Commencing his dizzying journey at the tender age of 18, Avicii has unquestionably amassed greater success before turning 22 than most could ever hope to achieve in a lifetime. His tracks Bromance & Levels swept across every club in the world in 2011 takingthe self-taught, fresh-faced Swedish luminary to become one of the most in demand acts in electronic music at the moment....
Creamfields is going to be your first festival date in the UK, are you planning to explore the festival a little while you’re there?
I’d love to explore the festival if I get the chance. Creamfields has an amazing reputation and is probably one of the coolest dance festivals in Europe. I'm really looking forward to taking part in it myself for the first time.
Have you been to any festivals in the UK before?
No, I’ve never played at any UK festivals before so I’m looking forward to checking out how you guys do it. I’ve heard it can get very muddy!
What can we expect from your headline performance?
As I say, I’ve never played any UK festivals before – I’ve been looking to do it for a while now so I’msuper excited to be headlining Creamfields – I’ve heard it’s an incredible festival so I’m going to put absolutely everything into the show and hopefully show you Brits a seriously good time! Also, expectsome previously unheard material that I will premiere for you!
Have you spoken to any artists about Creamfields who have played there before?
Yes of course, I’ve heard nothing but amazing things so I’m very excited!
You’re going to be performing alongside a predominantly Swedish roster on the South Stage at Creamfields, what is it about Sweden that allows for such a strong electronic music scene?
I guess it's because we inspire each other. We've had really strong producers for the last 10 years and the guys that really got me into producing were the Swedish House Mafia and Eric Prydz. If not that, it must just be something with the water in Sweden.......
You’re career has catapulted in the last couple of years, have you had guidance from any of your DJ peers?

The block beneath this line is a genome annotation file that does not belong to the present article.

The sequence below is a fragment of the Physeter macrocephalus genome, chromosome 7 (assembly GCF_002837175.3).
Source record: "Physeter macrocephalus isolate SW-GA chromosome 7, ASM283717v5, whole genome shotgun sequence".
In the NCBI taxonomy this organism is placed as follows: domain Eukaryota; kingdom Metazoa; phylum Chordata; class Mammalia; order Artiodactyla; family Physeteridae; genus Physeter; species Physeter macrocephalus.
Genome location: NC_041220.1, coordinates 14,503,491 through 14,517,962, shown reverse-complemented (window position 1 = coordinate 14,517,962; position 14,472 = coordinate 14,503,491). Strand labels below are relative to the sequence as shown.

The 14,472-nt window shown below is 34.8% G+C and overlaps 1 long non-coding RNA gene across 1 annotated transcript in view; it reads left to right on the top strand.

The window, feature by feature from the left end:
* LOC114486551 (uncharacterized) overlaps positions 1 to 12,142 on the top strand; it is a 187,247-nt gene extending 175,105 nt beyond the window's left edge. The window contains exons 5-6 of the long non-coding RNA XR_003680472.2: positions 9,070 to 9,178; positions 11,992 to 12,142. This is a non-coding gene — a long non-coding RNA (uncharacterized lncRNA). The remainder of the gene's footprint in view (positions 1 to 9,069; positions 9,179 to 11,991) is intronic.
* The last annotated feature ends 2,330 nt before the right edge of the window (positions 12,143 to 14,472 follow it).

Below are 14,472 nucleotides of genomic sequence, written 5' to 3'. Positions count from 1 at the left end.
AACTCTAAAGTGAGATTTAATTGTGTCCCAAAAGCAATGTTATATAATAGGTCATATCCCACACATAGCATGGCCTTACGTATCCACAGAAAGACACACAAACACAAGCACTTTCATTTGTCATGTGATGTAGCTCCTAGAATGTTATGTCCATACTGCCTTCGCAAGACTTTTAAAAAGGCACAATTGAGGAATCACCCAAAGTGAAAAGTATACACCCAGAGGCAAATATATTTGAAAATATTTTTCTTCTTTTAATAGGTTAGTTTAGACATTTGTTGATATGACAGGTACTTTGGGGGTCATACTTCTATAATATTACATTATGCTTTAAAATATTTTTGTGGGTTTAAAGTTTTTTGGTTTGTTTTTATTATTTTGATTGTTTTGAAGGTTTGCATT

The person who I couldn’t have made it without and who constantly provides me with a lot of direction, guidance and support is my manager Ash. I definitely wouldn’t be where I am today without him.
How did you get into DJ’ing / Producing?
A friend of mine told me about a program that could be used to make music without playing any instruments, I got intrigued and downloaded a demo to try. I got hooked from day one.
You’ve worked with Nicky Romero and David Guetta, have you got any other collaborations in the pipeline?
Not that I’m allowed to mention, If I told you my manager would kill me, haha.
What inspired you to create the track Levels?
Levels actually started out as a remix of another track and was originally meant to have a differentvocal line. I heard the track Finally Moving by Pretty lights, which used the Etta James vocal and Ifell in love with it. I placed the Etta sample on Levels instrumental and it just worked so well!
Are you a fan of Etta James’ music?
Ah I’m such a huge fan – I think she was a truly incredible talent. Voices like hers don’t come around very often.
What advice would you give any budding dj/producers out there?
The key is determination. Don’t give up and continue producing, putting your music out there and getting yourself noticed. Producing is really a full time job.
Can we expect an artist album from you in the near future?